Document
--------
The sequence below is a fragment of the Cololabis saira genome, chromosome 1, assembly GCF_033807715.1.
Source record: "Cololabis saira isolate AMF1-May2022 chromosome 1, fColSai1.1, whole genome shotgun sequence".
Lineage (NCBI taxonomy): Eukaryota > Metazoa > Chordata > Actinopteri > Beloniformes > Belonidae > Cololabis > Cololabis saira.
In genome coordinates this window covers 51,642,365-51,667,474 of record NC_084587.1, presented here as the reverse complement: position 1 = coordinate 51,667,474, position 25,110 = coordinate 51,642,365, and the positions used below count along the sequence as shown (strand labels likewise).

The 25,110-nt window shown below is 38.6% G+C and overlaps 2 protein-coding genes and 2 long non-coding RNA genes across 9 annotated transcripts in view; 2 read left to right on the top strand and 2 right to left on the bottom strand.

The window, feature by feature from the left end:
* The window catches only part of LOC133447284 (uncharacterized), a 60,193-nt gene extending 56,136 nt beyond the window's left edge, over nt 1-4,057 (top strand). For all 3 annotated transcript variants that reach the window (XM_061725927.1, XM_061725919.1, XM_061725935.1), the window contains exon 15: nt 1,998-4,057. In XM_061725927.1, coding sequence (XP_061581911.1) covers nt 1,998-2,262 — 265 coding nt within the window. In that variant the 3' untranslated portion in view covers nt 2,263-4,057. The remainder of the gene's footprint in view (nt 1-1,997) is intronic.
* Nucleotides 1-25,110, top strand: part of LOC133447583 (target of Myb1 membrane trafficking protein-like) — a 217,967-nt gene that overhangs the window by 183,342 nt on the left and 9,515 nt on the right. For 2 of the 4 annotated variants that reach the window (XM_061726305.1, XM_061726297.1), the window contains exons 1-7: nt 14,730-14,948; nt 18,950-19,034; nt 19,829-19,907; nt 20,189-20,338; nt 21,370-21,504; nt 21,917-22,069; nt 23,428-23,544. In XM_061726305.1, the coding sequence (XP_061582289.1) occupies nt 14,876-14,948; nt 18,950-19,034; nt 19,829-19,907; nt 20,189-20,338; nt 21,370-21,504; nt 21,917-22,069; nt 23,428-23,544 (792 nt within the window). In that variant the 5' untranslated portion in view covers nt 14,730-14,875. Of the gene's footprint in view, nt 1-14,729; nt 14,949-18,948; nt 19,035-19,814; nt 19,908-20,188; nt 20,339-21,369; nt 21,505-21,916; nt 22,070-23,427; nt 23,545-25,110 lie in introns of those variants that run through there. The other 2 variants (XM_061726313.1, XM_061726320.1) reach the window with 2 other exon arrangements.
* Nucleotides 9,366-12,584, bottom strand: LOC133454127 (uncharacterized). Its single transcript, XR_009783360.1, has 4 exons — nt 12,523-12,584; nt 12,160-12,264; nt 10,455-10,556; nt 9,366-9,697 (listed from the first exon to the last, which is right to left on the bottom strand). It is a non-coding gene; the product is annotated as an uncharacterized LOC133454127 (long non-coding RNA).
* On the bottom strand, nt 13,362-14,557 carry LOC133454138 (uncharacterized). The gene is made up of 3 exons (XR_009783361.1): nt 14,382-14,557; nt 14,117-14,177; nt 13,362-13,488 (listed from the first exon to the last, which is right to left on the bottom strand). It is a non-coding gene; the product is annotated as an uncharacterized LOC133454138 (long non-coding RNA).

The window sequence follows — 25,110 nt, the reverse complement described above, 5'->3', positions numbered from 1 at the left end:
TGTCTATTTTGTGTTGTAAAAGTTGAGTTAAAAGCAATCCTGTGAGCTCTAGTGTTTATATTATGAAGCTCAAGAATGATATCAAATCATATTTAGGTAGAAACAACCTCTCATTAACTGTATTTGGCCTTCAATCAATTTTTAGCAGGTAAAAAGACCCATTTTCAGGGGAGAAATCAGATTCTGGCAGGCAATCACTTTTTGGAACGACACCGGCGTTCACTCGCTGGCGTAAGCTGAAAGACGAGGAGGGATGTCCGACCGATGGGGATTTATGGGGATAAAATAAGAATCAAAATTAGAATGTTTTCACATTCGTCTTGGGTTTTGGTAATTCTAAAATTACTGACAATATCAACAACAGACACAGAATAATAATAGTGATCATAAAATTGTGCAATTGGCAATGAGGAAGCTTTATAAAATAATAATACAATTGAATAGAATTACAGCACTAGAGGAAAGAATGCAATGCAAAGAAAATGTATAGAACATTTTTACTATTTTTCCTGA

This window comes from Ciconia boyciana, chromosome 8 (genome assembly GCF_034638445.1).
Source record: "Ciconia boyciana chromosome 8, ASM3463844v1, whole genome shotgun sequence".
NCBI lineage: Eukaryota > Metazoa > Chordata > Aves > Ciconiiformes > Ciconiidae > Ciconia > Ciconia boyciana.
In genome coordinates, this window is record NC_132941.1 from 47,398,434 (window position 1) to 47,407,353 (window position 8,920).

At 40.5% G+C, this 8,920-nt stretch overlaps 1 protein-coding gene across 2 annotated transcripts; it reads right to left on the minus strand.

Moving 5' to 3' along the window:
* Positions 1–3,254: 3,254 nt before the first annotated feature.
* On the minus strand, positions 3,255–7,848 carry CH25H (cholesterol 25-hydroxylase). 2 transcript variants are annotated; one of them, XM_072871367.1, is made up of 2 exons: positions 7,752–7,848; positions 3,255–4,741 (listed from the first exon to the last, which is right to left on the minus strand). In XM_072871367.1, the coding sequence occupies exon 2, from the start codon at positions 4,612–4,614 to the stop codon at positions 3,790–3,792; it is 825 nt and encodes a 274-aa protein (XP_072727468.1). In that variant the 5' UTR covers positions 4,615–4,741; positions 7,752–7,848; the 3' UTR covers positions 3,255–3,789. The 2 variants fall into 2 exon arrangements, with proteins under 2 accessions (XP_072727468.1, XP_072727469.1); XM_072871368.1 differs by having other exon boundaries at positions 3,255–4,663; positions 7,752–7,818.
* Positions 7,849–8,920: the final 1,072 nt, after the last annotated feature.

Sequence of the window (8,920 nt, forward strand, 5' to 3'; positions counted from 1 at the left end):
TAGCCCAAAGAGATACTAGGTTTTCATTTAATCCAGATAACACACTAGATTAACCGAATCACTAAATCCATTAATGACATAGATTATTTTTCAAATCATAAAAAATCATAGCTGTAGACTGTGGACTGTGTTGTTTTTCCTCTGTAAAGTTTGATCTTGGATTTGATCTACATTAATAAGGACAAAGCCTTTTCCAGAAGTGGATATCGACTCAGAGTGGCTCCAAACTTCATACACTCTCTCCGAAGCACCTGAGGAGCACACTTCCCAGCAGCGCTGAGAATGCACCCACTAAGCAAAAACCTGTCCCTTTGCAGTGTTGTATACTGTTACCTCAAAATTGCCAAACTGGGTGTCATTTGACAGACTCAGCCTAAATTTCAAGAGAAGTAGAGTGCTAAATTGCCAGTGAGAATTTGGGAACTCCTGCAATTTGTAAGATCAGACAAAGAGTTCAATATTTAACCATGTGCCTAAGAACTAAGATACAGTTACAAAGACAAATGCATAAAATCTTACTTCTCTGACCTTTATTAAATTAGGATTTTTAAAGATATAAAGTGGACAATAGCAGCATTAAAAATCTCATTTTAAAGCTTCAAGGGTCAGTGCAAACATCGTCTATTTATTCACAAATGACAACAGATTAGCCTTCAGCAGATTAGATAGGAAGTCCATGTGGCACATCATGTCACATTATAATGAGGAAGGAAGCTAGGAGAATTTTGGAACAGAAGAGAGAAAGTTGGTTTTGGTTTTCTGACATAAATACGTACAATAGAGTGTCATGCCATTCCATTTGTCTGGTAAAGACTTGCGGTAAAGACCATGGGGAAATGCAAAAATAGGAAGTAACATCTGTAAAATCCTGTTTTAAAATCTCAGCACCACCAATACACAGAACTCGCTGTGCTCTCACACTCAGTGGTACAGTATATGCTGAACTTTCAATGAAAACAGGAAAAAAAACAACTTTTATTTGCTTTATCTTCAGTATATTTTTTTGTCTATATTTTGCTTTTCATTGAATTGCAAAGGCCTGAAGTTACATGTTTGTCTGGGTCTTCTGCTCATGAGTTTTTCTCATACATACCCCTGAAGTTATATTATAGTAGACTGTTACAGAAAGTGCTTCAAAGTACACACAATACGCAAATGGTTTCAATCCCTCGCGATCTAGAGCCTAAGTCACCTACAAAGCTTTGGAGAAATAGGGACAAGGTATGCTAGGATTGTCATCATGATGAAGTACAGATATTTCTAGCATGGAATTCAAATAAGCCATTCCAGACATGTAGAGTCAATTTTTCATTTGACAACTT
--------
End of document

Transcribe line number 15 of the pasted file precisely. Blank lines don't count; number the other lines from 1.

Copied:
NCBI lineage: Eukaryota > Metazoa > Chordata > Aves > Ciconiiformes > Ciconiidae > Ciconia > Ciconia boyciana.